“There’s no doubt about Rooyama’s being a serious man as far as his interest in these questions is concerned. He is writing on arms control policy now. It’s evident that in the current climate of opinion in Japan that writing on arms control is reasonably OK, where writing on defense policy or concerning yourself with national defense is regarded as a resurgence of militarism.”
On getting Japan to play a larger military role in Asia:
“It was possible that the presence of a threat might be just the sort of thing that would react to bring the Japanese to some greater sense of responsibility. It was hard to say. On the other hand, it seemed to me that there was likely to be an interaction of military and political elements, a feedback negative or positive.
Osborne observed that the U.S. presence had contributed to the anti-military feeling in Japan and had identified military forces with occupational foreign forces. He had felt that perhaps the best thing for Japan and the United States would be if the Japanese were deprived of the American umbrella so that they might be forced to be aware of the realities of the threat themselves.
I observed that there were many ways in which it was apparent the Japanese suffered from some of the same sorts of irresponsibility as a rich man’s son, say Corliss Lamont. They could afford irresponsibility since they were protected by Pappa. On the other hand, shock treatment wasn’t always the right kind of thing in this circumstance. The problem with adolescents is to make them grow, and this means presenting them with some challenges, but not overwhelming ones. The Indians, for example, who were not allied with the United States, and who, in Nehru’s words, felt that they would “lose their soul” if they were allied, hadn’t developed any notable degree of realism as a result of their neutralism.”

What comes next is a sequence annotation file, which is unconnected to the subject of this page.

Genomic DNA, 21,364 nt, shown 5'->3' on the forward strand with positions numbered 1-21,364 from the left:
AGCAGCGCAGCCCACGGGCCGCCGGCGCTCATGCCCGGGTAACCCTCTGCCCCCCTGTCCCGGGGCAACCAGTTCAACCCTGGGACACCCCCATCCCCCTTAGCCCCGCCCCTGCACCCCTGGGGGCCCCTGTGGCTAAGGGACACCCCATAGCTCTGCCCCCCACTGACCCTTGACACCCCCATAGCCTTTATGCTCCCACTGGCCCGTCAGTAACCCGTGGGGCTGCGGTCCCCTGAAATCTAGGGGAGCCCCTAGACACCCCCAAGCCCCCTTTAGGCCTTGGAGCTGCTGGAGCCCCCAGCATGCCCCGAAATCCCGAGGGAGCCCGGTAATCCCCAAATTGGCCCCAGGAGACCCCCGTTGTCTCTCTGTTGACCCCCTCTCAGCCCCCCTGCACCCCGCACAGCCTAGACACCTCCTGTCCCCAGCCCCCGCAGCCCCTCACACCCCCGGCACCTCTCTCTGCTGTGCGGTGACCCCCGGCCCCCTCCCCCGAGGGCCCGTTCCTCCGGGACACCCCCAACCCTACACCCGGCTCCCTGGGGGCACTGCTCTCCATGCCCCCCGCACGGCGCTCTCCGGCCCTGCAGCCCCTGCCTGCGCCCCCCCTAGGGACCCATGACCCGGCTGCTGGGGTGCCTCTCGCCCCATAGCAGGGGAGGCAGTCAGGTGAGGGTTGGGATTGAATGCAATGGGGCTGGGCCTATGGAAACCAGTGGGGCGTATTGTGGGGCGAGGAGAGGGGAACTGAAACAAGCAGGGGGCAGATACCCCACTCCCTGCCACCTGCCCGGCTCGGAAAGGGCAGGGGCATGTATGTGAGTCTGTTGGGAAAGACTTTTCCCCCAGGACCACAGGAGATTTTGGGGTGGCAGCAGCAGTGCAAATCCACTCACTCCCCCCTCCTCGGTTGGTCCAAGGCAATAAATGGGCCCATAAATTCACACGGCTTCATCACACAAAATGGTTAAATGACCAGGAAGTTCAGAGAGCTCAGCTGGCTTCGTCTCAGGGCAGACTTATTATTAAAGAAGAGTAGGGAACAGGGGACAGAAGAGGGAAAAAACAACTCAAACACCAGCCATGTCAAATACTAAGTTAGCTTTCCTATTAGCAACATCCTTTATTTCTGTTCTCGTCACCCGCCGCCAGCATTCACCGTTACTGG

On the Japanese Left and defense:
“Wakaizumi has spent three years in the London School and one year at Paul Nitze’s Johns Hopkins Institute of Foreign Affairs. He seems to me to be extremely intelligent and dedicated, and quite hard-headed. He spoke briefly of the general irresponsibility of the intellectuals in Japan. Wakaizumi felt that the Japanese intellectuals were basically naive and that their main problem was that they seriously believed that there was no communist threat, that the main problem was American imperialism. The position of the intellectuals in the political left called for a “naked neutralism.” That is, it calls for an end to the alliance and the American guarantee, and at the same time it does not recognize that neutrality of that sort has to be defended, as in Switzerland or Sweden.”
The more things change, the more they stay the same.
There’s much more in the report. Go read it already!
A contributor and editor at the blog War Is Boring, Kyle Mizokami started Japan Security Watch in 2010 to further understand Japan's defenses and security policy.
Kyle Mizokami has 536 post(s) on Japan Security Watch